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Tommy Lawton (6 October 1919 - 6 November 1996) was an English association footballer who rose to fame a short time before the outbreak of the Second World War and enjoyed a successful career which lasted until well into the 1950s.


Playing career

Born in Farnworth, Lancashiremarker, Lawton's precocious talent won him a trial for the England schoolboy team in which he scored a hat trick but this never led to a junior cap. In 1935, he signed for Second Division club Burnley. Despite flat feet and needing to wear orthotics, as a striker, he rapidly achieved fame for his pace, heading ability and two-footed effectiveness in front of goal.

By the start of 1937, Lawton had been bought by First Division Everton for £6,500 to play alongside the phenomenal, but ageing, Dixie Dean. Exposure and experience in the top flight led to his selection for England in the international against Wales in October 1938, Lawton scoring from the penalty spot in the 4-2 defeat. By the end of the 1938-39 season, he had won three senior caps, scoring 34 goals for Everton in the final season before World War II, helping the club to win the league title.

For the duration of the war, Lawton served in the army as a physical training instructor. He also guested for Chester, scoring five times in a match against a Royal Air Force XI in May 1943.

Post-war, he joined Chelsea for £11,500. He made his debut for Chelsea in their friendly match against touring Sovietmarker side FC Dynamo Moscow in November 1945, scoring with a powerful header in a 3-3 draw. Lawton scored 26 goals in 34 league games in the 1946-47 season, but struggled to settle in London and came into conflict with Chelsea manager Billy Birrell, which resulted in him requesting a transfer.

Despite being at the peak of his playing career, he shocked the football world with a move to Third Division Notts County for a record transfer fee of £20,000, probably attracted by manager Arthur Stollery, who had formerly been physiotherapist at Chelsea. At County, he immediately realised an iconic status and real rapport with the Nottinghammarker public, scoring 103 goals in 166 appearances for the club over five seasons and helping them win promotion to Division Two in 1950. Lawton was capped 23 times for England, scoring 22 goals.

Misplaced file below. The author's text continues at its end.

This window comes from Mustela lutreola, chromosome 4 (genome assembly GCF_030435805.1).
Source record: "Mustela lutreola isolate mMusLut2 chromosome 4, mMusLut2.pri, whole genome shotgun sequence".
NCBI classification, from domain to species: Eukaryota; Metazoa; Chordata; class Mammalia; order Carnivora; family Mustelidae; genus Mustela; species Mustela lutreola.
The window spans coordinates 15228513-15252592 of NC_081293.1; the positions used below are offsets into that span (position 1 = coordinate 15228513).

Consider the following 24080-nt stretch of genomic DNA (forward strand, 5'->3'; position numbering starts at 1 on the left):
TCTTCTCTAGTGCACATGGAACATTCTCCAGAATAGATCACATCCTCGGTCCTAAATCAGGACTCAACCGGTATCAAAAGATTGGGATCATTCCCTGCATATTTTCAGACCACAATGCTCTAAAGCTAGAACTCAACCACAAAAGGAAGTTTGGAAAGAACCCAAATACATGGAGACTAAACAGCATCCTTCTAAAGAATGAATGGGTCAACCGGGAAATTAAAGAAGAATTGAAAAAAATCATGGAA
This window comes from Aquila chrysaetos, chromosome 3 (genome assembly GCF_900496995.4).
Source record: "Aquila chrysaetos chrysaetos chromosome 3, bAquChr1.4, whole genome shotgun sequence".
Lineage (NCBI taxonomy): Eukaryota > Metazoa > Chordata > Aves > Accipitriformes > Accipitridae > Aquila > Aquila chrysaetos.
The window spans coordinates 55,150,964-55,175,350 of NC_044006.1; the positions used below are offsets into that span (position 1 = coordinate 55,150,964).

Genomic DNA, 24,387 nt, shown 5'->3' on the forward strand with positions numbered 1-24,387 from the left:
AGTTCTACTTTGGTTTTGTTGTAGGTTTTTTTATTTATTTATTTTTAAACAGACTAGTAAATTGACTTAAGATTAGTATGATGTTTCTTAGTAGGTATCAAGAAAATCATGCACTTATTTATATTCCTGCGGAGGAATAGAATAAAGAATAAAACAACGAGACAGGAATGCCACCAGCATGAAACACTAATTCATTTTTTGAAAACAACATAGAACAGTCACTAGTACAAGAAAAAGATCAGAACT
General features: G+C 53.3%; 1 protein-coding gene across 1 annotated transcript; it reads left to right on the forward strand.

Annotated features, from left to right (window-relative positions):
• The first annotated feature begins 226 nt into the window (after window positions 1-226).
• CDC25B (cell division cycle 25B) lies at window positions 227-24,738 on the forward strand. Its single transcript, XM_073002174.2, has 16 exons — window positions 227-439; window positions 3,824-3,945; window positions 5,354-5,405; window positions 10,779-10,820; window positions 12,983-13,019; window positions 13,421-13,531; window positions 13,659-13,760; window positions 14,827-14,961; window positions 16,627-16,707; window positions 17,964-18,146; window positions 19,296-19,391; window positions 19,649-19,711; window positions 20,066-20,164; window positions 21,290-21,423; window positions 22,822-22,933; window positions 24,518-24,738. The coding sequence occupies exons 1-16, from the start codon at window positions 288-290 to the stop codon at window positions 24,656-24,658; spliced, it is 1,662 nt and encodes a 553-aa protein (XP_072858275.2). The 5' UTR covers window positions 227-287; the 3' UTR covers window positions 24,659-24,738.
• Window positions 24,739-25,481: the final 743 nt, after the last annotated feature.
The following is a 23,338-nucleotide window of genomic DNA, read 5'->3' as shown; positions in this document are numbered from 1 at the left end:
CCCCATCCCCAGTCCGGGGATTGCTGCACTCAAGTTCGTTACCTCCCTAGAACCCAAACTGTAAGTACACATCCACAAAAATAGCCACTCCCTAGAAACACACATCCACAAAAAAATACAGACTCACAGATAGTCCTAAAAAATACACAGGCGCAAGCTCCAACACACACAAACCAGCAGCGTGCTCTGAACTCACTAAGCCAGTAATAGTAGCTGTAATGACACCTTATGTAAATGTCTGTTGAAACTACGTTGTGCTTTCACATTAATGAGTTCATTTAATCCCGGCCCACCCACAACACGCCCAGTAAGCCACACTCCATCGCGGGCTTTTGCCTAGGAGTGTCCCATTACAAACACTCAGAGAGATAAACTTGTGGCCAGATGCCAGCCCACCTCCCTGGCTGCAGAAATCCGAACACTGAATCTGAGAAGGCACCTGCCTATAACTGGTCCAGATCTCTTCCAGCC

In 1952, Lawton took the player-manager role at Brentford but enjoyed little success. During his time at the club he appeared in the film The Great Game. In November 1953 he joined Arsenal for £10,000 and saw out his professional playing career there. In his two years for the Gunners he scored 15 goals in 38 matches, including one in the Gunners' 1953 Charity Shield win over Stanley Matthews' Blackpool.

Career statistics

[72043]



Later life

A second attempt at the player/manager role at non-league Kettering Townwas more successful but Lawton could hardly resist the opportunity to manage Notts County when it arose. County's dream appointment ended in disappointment and relegation to the Second Division at the end of the season and Lawton decided to retire.

A short-lived appointment as a scout was followed by a period of some financial difficulty, hardly mitigated by fees for a column in the Nottingham Evening Post. Everton arranged a testimonial match for him in 1972.

Lawton's health deteriorated in his old age and he died in November 1996, aged 77, as a result of pneumonia. His ashes are lodged at The National Football Museummarker.In 2003 Lawton was inducted into the English Football Hall of Famein recognition of his talents. The Hall of Fame is also housed at the National Football Museummarker.

Bibliography

  • Lawton, T (1950) Tommy Lawton's all star football book ISBN B0000CHTOA
  • Lawton, T (1954) Soccer the Lawton way ISBN B0000CIYT5
  • Lawton, T (1973) When the Cheering Stopped ISBN 0-901482-17-X
  • McVay, D &, Smith, A (2000) The Complete Centre Forward: The Authorised Biography of Tommy Lawton ISBN 1-899807-09-8
  • Sumner, Chas (1997) On the Borderline: The Official History of Chester City F.C. 1885-1997 ISBN 1-874427-52-6


External links



1935-36 Burnley Second Division 7 5
1936-37 18 11
1936-37 Everton First Division 10 3
1937-38 39 28
1938-39 38 34
1939-40 3 4
1946-47 Chelsea First Division 34 26
1947-48 8 4
1947-48 Notts County Third Division South 19 18
1948-49 36 20
1949-50 37 31
1950-51 Second Division 30 9
1951-52 29 12
1951-52 Brentford Second Division 10 2
1952-53 24 13
1953-54 6 2
1953-54 Arsenal First Division 9 1
1954-55 18 6
1955-56 8 6
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